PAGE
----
Raffaele Chiulli said he was very happy with the first edition of the Games ©Getty Images

Global Association of International Sports Federations (GAISF) President Raffaele Chiulli said he is "very happy" with the inaugural World Urban Games here – but warned against "unnecessary" future expansion.

The Games have taken place here over three days and featured six sports, all held in the Nagyvásártelep area of the Hungarian capital city.

The events have included urban sports such as BMX freestyle and 3x3 basketball – both of which will make their Olympic debut at Tokyo 2020 – but not the likes of sport climbing or skateboarding, with the latter’s Park World Championships taking place at the same time in São Paulo.

Chiulli, however, feels the Games being smaller and taking place over a weekend has allowed them to test concepts such as free entry and movement between sports for spectators.

"We are very happy, and we are very much looking forward to further develop this concept with all the key stakeholders," he said.

"We will take time to debrief and look at the things we have to learn.

"To be very honest, the future is not to have something that is unnecessarily bigger, unnecessarily longer.

"The format has to be something in line with what the host city really wants, using existing infrastructure, and aiming to create a long-lasting legacy, engaging communities.

"On the first day we have around 1,000 children from local schools, this is amazing for them to have their own experience – I don’t know if you could have that with a Games which is much bigger and much longer.

"We need to continue to offer this platform in co-ordination with the International Olympic Committee, we do not want to overlap any existing opportunities in the world of sport.”

The inaugural World Urban Games took place over three days in Budapest ©ITG
The inaugural World Urban Games took place over three days in Budapest ©ITG

Budapest are currently set to host the next edition of the Games in 2021, having stepped in to stage this year's event at the last minute.

Los Angeles had originally been due to host the Games before the event was relocated to Budapest after GAISF said the proposed sports programme in the Hungarian city was "more in line" with their vision.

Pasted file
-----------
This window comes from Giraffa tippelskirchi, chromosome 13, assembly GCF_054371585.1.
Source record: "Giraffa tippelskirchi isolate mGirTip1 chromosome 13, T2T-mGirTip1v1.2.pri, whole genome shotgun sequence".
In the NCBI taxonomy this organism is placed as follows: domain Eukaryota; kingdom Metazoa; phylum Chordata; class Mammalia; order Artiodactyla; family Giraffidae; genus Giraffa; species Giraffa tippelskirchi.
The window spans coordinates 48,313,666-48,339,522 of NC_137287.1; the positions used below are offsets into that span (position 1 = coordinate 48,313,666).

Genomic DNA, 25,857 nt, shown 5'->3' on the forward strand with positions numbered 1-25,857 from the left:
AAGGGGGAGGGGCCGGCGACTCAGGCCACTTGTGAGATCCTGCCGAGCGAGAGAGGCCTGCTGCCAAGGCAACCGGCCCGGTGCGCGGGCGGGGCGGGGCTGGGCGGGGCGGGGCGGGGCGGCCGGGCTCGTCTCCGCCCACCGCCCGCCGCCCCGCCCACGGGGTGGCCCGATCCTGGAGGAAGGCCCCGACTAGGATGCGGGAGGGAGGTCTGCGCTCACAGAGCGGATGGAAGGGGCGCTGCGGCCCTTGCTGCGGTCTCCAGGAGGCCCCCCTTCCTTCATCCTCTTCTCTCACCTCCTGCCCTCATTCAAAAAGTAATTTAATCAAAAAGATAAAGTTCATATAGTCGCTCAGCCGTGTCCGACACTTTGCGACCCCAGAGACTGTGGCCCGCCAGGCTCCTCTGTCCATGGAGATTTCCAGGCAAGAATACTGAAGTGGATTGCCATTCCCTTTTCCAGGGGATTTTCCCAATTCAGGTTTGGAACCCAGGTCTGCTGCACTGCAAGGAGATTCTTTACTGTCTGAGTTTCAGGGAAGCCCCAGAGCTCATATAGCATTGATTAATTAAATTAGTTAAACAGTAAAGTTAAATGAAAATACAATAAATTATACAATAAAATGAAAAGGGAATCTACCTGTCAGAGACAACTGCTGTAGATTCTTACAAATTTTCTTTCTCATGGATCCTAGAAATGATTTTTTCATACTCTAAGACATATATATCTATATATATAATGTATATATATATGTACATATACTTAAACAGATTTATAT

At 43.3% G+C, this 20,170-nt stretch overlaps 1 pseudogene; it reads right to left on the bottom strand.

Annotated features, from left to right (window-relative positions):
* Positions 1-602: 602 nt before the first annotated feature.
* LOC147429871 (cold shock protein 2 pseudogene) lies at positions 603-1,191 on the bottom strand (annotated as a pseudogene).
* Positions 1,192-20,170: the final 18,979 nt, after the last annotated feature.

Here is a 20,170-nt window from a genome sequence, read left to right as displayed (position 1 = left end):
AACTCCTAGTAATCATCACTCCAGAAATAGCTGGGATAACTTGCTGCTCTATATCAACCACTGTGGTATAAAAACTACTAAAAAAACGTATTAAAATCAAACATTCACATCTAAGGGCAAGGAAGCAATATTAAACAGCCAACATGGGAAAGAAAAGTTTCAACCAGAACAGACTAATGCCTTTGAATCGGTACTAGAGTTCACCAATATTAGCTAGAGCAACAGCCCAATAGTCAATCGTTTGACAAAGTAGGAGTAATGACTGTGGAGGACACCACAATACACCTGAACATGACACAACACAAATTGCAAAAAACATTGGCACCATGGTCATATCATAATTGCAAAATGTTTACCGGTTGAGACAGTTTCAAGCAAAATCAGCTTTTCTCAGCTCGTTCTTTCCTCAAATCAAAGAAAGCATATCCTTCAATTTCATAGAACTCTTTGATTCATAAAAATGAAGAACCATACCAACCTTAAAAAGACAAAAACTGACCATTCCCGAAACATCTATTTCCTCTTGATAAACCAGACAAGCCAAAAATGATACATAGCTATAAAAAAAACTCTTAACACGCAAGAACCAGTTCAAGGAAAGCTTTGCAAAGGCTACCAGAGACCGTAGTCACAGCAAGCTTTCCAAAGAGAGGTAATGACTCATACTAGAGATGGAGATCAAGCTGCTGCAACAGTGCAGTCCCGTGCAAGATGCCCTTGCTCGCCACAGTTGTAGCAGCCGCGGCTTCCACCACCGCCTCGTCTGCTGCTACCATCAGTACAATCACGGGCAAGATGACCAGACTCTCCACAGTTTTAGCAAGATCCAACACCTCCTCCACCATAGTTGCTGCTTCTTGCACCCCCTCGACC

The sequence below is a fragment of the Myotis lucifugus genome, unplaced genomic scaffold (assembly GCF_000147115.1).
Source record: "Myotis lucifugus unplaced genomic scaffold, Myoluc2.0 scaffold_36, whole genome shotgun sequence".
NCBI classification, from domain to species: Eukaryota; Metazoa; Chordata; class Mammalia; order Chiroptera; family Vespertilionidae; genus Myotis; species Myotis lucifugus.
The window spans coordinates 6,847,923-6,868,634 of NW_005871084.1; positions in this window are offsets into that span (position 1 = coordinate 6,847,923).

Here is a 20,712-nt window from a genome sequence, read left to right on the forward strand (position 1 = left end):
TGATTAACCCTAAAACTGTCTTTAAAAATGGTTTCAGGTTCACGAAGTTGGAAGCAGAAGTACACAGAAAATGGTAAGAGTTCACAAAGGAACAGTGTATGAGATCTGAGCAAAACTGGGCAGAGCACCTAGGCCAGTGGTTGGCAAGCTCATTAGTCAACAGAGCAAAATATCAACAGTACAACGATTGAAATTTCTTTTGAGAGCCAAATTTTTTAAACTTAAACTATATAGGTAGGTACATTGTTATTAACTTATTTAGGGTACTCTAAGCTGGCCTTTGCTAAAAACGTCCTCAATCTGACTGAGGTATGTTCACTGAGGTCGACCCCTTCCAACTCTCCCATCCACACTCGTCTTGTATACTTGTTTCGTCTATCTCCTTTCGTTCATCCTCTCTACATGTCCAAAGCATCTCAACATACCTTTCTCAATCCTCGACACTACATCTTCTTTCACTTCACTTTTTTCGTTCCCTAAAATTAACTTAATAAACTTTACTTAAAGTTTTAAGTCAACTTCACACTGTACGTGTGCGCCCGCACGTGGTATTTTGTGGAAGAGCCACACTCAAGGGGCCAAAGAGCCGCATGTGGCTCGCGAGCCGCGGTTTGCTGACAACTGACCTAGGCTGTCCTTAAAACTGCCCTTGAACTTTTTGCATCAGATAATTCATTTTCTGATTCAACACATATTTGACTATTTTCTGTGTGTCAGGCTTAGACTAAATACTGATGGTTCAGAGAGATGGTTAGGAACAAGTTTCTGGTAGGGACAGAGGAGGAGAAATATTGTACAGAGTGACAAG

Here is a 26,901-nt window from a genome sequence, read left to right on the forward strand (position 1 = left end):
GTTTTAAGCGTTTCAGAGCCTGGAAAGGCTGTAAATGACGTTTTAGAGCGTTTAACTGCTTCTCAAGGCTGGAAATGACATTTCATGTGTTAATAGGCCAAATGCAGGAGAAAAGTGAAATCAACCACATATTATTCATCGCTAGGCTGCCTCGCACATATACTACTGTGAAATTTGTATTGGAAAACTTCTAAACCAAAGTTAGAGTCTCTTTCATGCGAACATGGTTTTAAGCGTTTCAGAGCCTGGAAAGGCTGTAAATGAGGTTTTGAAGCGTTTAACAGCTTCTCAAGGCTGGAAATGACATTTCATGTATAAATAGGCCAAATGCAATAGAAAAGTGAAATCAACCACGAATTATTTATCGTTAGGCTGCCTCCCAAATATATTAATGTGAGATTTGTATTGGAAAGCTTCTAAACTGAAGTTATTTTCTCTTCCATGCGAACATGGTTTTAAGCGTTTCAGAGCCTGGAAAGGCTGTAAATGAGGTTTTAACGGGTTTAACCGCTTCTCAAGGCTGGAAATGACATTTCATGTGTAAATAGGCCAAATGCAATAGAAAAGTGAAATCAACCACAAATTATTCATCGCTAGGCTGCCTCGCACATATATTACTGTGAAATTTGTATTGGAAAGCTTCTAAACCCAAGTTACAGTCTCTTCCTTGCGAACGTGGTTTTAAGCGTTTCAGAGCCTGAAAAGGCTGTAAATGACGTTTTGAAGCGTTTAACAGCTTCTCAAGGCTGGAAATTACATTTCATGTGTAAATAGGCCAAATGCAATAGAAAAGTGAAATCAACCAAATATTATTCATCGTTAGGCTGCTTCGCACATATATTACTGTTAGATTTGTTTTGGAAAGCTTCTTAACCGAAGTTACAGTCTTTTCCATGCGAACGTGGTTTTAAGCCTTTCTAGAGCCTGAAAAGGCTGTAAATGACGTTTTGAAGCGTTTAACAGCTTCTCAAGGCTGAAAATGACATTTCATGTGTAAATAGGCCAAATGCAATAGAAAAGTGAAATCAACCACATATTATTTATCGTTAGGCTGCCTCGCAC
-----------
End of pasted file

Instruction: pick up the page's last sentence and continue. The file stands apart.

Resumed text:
Budapest have until March next year to make their decision on whether to hold the Games in 2021 and Chiulli claims there is enthusiasm in the city to stage the event again.

He also praised Budapest for setting an example to future hosts and that the city could put its stamp on the event in 2021 with more time to prepare.

"We are going to sit down with the city, and we need to hear whether they have appreciated what we have done," Chiulli said.

"My impression is that they are enthusiastic, and when you think that what you have seen here was done in a relatively short timeframe, there is even more potential.

"We will open up a dialogue with interested cities, but it is now clear what kind of event we are expecting, and a clear vision which has to be shared with the host city.

"The Games have been above all our initial expectations, but next time we want a host city that is able to plan a bit more in advance, because here, we were so ambitious to deliver in 2019, we did not have as much time as we wanted or needed."

Budapest stepped in as late hosts and may hold the Games again in 2021 ©GAISF
Budapest stepped in as late hosts and may hold the Games again in 2021 ©GAISF

Chiulli also said GAISF had delivered a “good service” to parkour during these Games amid continued conflict over the governance of the sport.

The International Gymnastics Federation (FIG) voted to officially include parkour as a new gymnastics discipline at its Congress last December, a decision described by rival organisation Parkour Earth as "lacking credibility, legitimacy and authenticity" and having "no validity whatsoever".

FIG responded by saying they are the only governing body recognised by GAISF to be involved in the running of parkour.

Chiulli said: "In this urban set-up, we do believe that parkour, which was created on the streets, would be ideal to be included alongside roller skating and basketball.

"Our institutions involved in parkour not only did not have any problem with it being included, but encouraged us to include it.

"We have been working together to fine tune the right kind of competitive setting.

"If you go into the Big Market, you will see 100 people trying parkour – so if you ask, have we delivered a good service to the sport, the answer is yes."